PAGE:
Spring break. The term means different things to different people. Many associate it with the drunken debauchery of the collegiate rite of passage. Others may wax philosophical about their past forays into the same passage of days gone by. For still others, when the timing is right, it is the Easter break. For me it has been all of these and more. What this break in the spring semester of school means to me today is… nothing, really.
Ok, perhaps not nothing, however, it is more a milestone – a signifier actually - than an event. At Sac State, the annual spring recess has been traditionally linked with Easter, either the week before or the week after. It has not been called “Easter Break” in quite some time (First Amendment complications), but it “coincidentally” happened to occur at the same time. This year and in subsequent years, the break will only coincide with Easter if Easter happens to be when spring break is – halfway through the semester. With a late Easter this year, it’s not even close.
My purpose here is not to take issue with the nomenclature or timing of this “holiday,” but rather to reflect on what this means in my life. This is not the entirely unique, but unusual perspective of spring break occurring in the life of a 43 year-old university junior. It is not about partying in Cancun; it is not about wondering what to do with my kids while they’re on vacation; and it is not about taking a well-deserved break from the hectic life of a college junior, 43 years old or otherwise. It is actually something far more profound and unmatched in its simplicity.
On my way home from school today, I called my parents and talked to my Dad for a few minutes. Spring break kind of caught me by surprise (I only realized it was upon us earlier this week) and I said that I would be off school next week – I had not bothered to mention it before. He responded by asking what I would do with my time, suggesting, “do some catching up?” I said, “Ya, I guess, but I don’t really have anything to catch up on.” And that’s when it hit me.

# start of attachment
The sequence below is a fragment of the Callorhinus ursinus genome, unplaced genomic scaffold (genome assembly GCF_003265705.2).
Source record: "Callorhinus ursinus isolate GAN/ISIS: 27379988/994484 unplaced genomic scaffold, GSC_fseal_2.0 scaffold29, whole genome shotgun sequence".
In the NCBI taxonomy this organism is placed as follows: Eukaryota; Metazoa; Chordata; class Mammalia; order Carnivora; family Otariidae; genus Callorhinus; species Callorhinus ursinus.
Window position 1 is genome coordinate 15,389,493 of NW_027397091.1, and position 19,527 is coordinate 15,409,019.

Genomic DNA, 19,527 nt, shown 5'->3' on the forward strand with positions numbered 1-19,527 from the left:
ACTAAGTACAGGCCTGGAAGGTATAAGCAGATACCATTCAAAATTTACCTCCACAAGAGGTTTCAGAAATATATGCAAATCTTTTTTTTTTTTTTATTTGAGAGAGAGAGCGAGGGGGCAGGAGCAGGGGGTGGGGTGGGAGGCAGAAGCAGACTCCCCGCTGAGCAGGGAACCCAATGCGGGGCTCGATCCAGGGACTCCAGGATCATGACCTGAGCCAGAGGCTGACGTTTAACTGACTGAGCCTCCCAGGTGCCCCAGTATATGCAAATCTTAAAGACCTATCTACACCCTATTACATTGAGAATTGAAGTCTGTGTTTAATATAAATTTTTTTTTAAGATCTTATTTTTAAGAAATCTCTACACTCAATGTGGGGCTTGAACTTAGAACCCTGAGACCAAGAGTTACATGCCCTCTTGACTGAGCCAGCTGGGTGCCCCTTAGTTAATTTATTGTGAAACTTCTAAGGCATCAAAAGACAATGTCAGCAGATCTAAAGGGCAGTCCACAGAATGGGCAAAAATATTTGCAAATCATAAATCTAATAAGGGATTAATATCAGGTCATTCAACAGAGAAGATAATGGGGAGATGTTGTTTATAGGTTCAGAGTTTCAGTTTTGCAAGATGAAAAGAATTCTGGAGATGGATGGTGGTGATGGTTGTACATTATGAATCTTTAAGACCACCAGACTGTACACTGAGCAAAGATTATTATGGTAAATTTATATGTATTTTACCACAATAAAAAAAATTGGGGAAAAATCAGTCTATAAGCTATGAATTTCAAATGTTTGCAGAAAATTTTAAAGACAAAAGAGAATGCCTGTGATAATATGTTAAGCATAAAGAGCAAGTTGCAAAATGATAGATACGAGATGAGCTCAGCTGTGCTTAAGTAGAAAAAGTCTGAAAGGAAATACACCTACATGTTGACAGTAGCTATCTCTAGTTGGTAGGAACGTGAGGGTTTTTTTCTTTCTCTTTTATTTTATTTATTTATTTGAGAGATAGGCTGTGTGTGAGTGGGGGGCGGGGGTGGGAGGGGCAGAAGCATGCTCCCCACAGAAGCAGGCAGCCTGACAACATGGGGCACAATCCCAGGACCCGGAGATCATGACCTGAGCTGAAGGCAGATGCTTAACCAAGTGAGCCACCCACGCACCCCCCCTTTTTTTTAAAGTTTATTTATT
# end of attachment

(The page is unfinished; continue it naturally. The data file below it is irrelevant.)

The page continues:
I don’t really have anything to catch up on. Nothing. Zero. Zip. Nada. I’m still shocked. I can’t remember ever feeling this free. It brings a whole new meaning to the term “free time!” I don’t even have to do any laundry for at least a couple of days! Oh sure, there are some things that I have been wanting to do when I had the time, but they’re certainly not priorities – I would have done them if they were. And I may or may not get to them. The point here is that I have never been more stress-free – and that sort of stresses me out.
I’m used to being under pressure. Sometimes to do something, sometimes to stop doing something, but I have always felt like there was something hanging over my head – and there usually was. I used to say that I did my best work under pressure. Although there is an element of truth in that statement, most of the time the crunch I put on myself due to procrastination was not of the performance enhancing variety. The reasons for my procrastination are numerous and will not be examined here, but the relief from constantly waiting until the last minute cannot be understated.
There are, I think, a couple of observations that need to be noted. First and foremost is that I don’t have anything pending because I have been getting to what needs to be done when it needs to be done. Sure, procrastination appeared at different times, but not to the extent that everything got into a logjam. That is why I am so utterly free right now. How this happened is somewhat more complicated, but for the sake of simplicity, the second observation is telling.
Spring break and the concurring semester’s halfway point snuck up on me when I wasn’t paying attention. Why? Perhaps because my attention was focused on what was ahead of me. Immediately ahead of me – like today, right now. I have not been looking very far into the future because most of what I have to do today is occurring today. There are some things that take longer to accomplish, but even they can be broken down into one-day-at-a-time pieces. And that’s what I do – today. My goals are set daily and achieved daily and before I know it, the semester is halfway done and I don’t have anything pending.
Everything that I am trying to achieve, no matter how lofty (and getting loftier all the time) happens at exactly the same rate – one day at a time. Everything I want to do in my life can happen if I do the footwork required on a daily basis. Nothing, absolutely nothing that any one day can require of me is beyond my capabilities. If my focus is on a week, a month, a year or five years from now, there is no way I can do all that. It’s too much, but today, just today, I can handle it.
**I don't know any of these people, they're just some pics I unashamedly borrowed from the Web.